Can't Get Enough

“Please help me before I spend again!” Oh, you won’t hear any member utter those words on the House floor this summer during debate over the annual spending bills, but their actions betray their sentiments as well as their desperation. They repeatedly show arrogant disdain for the voters who beg to be heard: “Stop! For the love of Pete, just stop the spending!”

Just last week, House Appropriations Chairman David Obey (D-Wis.) coyly announced he will publish a list of earmarks in the Congressional Record before a House-Senate conference committee will vote on final passage. How noble of you, Mr. Chairman! Month after month and bill after bill pass with thousands of earmarks, and you’re going to publish them all in one handy dandy document ... just before it becomes law?! Just how stupid does he take the average voter to be?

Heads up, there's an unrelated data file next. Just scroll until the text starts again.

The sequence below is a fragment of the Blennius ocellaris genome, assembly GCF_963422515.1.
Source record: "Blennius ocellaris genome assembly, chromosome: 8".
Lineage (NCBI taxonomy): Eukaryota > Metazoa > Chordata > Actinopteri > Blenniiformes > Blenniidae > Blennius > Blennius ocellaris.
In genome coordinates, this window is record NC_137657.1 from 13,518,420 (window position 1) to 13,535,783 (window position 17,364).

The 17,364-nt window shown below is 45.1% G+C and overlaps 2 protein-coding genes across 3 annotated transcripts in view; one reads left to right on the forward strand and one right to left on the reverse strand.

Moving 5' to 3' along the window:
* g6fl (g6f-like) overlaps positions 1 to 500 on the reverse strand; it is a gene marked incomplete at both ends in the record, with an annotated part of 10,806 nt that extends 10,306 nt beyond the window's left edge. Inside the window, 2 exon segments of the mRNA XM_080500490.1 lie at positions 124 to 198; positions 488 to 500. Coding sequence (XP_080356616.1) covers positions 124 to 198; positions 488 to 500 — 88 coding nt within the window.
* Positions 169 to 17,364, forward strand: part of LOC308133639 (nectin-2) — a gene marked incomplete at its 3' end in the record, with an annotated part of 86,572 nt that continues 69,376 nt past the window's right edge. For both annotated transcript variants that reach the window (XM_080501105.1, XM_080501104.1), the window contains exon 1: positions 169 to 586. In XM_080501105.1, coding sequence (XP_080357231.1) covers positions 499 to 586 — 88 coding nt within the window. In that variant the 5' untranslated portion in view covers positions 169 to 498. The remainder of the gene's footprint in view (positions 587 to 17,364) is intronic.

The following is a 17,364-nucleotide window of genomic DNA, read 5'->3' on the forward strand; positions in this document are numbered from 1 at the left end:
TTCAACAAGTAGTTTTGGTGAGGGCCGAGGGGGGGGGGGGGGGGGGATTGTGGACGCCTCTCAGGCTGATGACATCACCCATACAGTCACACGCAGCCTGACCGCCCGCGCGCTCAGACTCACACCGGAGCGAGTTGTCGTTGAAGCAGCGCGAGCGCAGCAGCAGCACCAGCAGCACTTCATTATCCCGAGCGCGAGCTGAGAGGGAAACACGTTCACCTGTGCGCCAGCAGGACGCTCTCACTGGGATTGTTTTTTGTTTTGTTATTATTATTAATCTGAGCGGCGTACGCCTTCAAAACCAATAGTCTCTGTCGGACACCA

The Obey decree is a distant cry from rules the House approved in January that called for earmarks to be disclosed and their sponsors identified before legislation was considered on the House floor. Obey argues the change was necessary because of the backlog of work for Appropriations staffers. Another typical excuse from the left — "The bureaucrats made me do it." I’m shocked he didn’t try to work in a zinger at Bush and stem cells while he was at it.

Not even a full year has passed and Democrats are already pulling a Gore “no controlling legal authority” line to explain why they can’t keep their hands out of the taxpayer cookie jar.

Even Republicans are succumbing to the savory scents of fat-back hysteria. When fiscal hawk Rep. Scott Garrett (R-N.J.) offered an amendment to strike just $33 million in an education boondoggle for Alaska natives, Rep. Don Young (R-Alaska) gnashed his teeth. Characterizing those dollars as “my money,” Young stated, “Those that bite me will be bitten back.” Hello? This is the distinguished gentleman from Alaska to a member of his own party? What’s even more appalling is that Young makes no apologies for wrapping his arms around as many money marbles as he can, suggesting that Garrett was motivated by guilt for not being as effective for his district.

I feel like I’m watching a "Lord of the Flies" clip ...